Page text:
Will your church’s insurance defend suits involving gay marriage or sexual orientation?

In the wake of the Supreme Court’s Obergefell decision, churches are worried about lawsuits.

An increased risk of suit.

This isn’t an irrational fear. I don’t think any Court will soon order ministers to perform a service that conflicts with the minister’s faith.

But there is a shift in public opinion that makes it plausible in the future. The definition of ‘fairness’ is changing. In the past, if one minister or church refused to marry a couple, the couple would find another minister or church. This was “fair,” even if insulting. Many Americans now believe insults are injurious to their personal dignity. That feeling can produce lawsuits.

The more immediate threat will be attempts to tax or exclude churches. Many state and local governments will, in the next year, pass broad ‘non-discrimination’ laws. Even conservative legislators are wary of giving exemptions to churches. Churches will be asking Courts to read First Amendment-required religious accommodations into those laws. But if religiously motivated work cannot operate on religious principles, then work in charity, adoption, civic organizations, disaster relief, and education will be in flux.

Few churches will be sued in a given year. Most of them will win. But every church should prepare. In the future, the person standing at the door of the church, knocking, may be a sheriff delivering a lawsuit.

Prepare by examining your insurance

An important question, then, is whether the church’s insurance policy will pay to defend the suit. Winning a long court battle can feel like losing, after the costs of litigation. And activist groups sometimes choose weak, underinsured defendants. They hope you will be unable to defend yourself, and capitulate quickly. Having a strong defense can make you a less attractive target.

To churches, this will seem like any other lawsuit — like a car accident, or a negligence claim. In those cases, insurance companies pay for lawyers and cover damages.

But on gay marriage claims, insurance companies are hedging. The risks are high, and uncertain. What happens when public accommodations must offer services regardless of sexual orientation, but a church continues to provide services based on the traditional definition of marriage? Right now, we do not know. So it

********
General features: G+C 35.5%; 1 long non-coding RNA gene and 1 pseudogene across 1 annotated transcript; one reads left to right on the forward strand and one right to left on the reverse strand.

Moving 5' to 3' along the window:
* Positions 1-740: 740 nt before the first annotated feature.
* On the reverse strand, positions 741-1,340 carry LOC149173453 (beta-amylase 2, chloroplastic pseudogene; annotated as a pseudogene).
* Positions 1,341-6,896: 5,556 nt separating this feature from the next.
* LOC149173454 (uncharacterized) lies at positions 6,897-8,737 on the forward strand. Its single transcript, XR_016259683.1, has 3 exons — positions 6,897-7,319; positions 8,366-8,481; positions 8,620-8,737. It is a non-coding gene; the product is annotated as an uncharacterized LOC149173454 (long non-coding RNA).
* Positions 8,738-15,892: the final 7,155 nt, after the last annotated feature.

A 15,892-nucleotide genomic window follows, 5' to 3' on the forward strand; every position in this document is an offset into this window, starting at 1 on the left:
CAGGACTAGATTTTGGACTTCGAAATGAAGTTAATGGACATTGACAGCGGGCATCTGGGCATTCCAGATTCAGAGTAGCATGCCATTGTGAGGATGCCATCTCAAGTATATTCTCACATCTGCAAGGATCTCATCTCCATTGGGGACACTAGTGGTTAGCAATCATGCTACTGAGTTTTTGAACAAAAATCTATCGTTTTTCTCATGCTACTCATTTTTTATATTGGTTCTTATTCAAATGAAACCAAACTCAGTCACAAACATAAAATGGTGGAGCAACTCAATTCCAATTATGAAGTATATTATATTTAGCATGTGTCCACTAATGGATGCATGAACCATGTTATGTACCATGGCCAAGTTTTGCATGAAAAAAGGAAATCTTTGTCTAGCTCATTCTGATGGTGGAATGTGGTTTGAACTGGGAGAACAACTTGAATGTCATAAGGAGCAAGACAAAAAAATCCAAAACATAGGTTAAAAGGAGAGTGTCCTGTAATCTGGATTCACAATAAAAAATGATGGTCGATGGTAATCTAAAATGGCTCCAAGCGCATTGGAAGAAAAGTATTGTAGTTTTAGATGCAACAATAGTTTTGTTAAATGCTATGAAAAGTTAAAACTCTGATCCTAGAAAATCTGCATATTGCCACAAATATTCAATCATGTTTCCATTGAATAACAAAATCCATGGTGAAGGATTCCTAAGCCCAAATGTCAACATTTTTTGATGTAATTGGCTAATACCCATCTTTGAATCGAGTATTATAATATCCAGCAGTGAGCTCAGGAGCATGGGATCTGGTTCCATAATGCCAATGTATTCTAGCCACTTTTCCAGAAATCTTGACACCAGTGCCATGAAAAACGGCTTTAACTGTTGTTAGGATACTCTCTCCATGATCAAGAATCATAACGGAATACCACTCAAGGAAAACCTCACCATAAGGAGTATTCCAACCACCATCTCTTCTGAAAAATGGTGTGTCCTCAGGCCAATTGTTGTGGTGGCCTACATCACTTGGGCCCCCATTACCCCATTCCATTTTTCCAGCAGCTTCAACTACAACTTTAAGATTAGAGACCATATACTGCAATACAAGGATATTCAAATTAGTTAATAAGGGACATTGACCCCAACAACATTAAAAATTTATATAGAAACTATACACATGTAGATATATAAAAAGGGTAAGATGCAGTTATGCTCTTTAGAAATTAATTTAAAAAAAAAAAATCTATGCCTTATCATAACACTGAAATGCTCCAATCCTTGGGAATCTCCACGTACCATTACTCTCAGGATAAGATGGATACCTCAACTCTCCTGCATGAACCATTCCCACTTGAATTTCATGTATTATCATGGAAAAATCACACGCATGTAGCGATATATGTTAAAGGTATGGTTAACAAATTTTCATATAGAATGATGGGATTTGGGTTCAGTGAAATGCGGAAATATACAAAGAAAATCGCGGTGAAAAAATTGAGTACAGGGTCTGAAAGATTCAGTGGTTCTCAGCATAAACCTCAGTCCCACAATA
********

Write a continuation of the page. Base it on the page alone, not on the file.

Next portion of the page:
is no surprise to see a major church insurer, Southern Mutual Church Insurance, issue a Bulletin to agents that denies any coverage for these claims.

At least, the company denies coverage under their standard policy. For a few more dollars, it will sell a ‘rider’ that pays up to $25,000 to defend most suits, but nothing for settlement or damages. But $25,000 is barely enough to litigate some simple cases, let alone these complex cases about religious liberty. And the rider still excludes coverage for “intentional acts.” Is it intentional to stand by the traditional definition of marriage if the law requires otherwise? We don’t know.

Today: insurers hate uncertain legal risks.

Until the legal situation clears up, I would expect most insurers to deny coverage for suits in this area. That may or may not be the right reading of the policy language. But until they know more, insurance companies have a strong incentive to say the suits are outside coverage.

Many ‘basic’ policies already exclude employment disputes, civil rights violations, and intentional misconduct. I can see insurers arguing that these exclusions now apply.

Tomorrow: optional coverage for predictable risks.

After a few years, the risk picture will clear up. Once they understand the risks, insurers may offer optional coverage, for extra premiums. It will be more important for churches to shop for the coverage they need. The lowest price on a “basic” policy might not cover enough.

What if I’m sued and my insurer says it won’t cover the case?

If a church is sued and the insurer denies coverage, talk to your lawyer as soon as possible.

In fact, any time a church is sued, it is worthwhile to talk to a lawyer not paid by the insurance company. Insurance companies can be sued for improper denials of coverage. If the insurance company’s improper decision leaves you in a lurch, it may be liable for extra damages.

Also consider approaching public interest law firms like Alliance Defending Freedom, the Becket Fund, Liberty Counsel. Your lawyer may be affiliated with some of these groups, and put you in touch. It’s not quite the same as having insurance, but it may be the best option available. Also, their lawyers understand churches well.

While I am confident Obergefell is not the end of the world for churches, it does bring new issues to courts. It is time for churches to prepare.